Another possible cause of colics is an immature digestive system. Babies’ digestive systems are still developing in the early months of life, making them more susceptible to discomfort and irritation, especially after feeding.


Sensory Overload

Some experts believe that colics may be triggered by sensory overload. Babies are highly sensitive to their surroundings, and excessive stimulation from noise, light, or touch can overwhelm them, leading to crying spells.



Impact of Colic on Babies

Sleep Disruption

Colics can significantly disrupt a baby’s sleep patterns, as well as the sleep of their parents. The constant crying and fussiness often make it challenging for babies to settle down and fall asleep, resulting in sleep deprivation for the entire family.


Parental Stress

The relentless crying and inability to soothe their baby can take a toll on parents’ mental and emotional well-being. Feelings of frustration, guilt, and inadequacy are common among parents dealing with colics, adding to the overall stress of caring for a newborn.



Chiropractic Care for Colicky Babies

Colic strikes 20 percent of all babies, and what experts do know is that it is not the result of genetics or any event during pregnancy or childbirth. While there are multiple theories, none ask the big question – what is colic?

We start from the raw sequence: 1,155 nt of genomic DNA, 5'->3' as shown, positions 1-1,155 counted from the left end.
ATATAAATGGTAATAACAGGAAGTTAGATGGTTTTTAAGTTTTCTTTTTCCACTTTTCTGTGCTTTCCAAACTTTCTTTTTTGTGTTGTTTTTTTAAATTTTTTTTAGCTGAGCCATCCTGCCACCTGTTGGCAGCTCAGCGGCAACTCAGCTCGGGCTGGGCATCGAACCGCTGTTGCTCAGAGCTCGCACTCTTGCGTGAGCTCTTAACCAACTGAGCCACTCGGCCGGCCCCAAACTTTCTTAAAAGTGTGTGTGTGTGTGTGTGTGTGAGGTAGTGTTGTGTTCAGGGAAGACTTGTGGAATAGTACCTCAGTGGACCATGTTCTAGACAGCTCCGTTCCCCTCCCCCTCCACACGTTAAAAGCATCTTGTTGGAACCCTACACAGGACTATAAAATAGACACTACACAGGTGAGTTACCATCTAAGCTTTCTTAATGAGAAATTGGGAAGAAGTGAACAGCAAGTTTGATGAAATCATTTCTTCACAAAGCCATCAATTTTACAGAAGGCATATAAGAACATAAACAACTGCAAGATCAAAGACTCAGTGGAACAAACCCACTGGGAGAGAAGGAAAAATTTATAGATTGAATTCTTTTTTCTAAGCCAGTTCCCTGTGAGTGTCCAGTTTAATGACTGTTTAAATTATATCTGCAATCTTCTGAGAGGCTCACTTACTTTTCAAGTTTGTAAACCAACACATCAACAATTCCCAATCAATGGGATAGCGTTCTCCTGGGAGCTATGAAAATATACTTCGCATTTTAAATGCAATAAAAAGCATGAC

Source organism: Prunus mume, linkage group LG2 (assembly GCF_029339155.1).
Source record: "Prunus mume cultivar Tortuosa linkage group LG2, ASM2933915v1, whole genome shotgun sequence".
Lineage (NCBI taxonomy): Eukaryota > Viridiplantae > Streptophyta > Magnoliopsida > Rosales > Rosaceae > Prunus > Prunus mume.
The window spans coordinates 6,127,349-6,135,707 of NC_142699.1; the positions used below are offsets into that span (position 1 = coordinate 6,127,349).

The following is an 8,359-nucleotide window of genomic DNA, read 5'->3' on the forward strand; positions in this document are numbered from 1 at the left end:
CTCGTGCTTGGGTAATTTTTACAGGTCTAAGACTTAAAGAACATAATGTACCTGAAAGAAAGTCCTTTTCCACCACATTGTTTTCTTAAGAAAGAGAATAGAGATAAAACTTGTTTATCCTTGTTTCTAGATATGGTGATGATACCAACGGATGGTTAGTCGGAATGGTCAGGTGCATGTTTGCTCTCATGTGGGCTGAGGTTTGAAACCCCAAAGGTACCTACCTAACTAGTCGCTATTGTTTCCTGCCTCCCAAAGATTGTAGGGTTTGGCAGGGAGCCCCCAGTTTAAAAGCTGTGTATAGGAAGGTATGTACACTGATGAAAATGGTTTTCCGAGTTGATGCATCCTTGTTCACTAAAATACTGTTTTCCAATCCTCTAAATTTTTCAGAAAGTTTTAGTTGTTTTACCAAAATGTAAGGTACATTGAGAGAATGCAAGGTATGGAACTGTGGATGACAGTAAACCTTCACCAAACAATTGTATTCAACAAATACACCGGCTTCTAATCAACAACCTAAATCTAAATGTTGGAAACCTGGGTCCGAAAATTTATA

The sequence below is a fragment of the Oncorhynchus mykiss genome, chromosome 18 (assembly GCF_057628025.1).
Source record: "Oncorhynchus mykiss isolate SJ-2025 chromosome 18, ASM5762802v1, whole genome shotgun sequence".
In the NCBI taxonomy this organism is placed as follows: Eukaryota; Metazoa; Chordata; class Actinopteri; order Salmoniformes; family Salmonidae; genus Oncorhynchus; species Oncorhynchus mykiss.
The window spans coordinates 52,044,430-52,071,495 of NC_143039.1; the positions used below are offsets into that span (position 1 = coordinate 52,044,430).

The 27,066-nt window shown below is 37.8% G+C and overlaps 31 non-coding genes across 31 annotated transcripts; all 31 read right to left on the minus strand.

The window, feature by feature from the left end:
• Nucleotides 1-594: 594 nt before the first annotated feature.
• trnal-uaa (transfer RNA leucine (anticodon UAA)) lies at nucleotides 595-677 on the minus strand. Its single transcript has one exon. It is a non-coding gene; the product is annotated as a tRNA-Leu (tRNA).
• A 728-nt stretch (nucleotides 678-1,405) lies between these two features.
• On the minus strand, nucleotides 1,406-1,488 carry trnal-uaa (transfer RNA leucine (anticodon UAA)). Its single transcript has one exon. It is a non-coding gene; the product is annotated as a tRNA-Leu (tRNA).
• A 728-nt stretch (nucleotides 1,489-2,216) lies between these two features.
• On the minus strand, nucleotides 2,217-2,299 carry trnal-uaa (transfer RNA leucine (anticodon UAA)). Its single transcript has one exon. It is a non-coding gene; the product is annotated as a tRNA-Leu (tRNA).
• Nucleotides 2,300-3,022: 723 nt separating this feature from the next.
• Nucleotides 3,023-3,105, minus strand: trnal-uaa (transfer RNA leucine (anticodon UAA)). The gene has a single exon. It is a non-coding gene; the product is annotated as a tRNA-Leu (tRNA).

Colics is defined as severe, often fluctuating pain in the abdomen caused by intestinal gas or obstruction in the intestines and suffered especially by babies. And suffer they do. They tighten their little fists and seem to suffer with tightened abdominal muscles. Plus they cry and very little if anything seems to calm them down.


Consider Chiropractic Care for Colic

Research on chiropractic care for colicky babies has shown benefits over other treatments, such as dietary changes, medication, and infant positioning. There have been numbers as high as 94% reported in improvement of colic symptoms in babies receiving chiropractic adjustments.

For example, a randomized clinical trial published in 1999 in the Journal of Manipulative and Physiological Therapeutics showed that babies receiving chiropractic adjustments for two weeks had a 67% decrease in crying versus babies given anti-gas medication who had a 38% decrease over the same period.

Another study of 316 children showed significant improvement in colic with chiropractic care. During this study, mothers of colicky babies kept diaries to track crying. After three months, 94% of the babies undergoing spinal adjustments showed improvements. Even better, the improvements occurred after an average of only three adjustments within two weeks.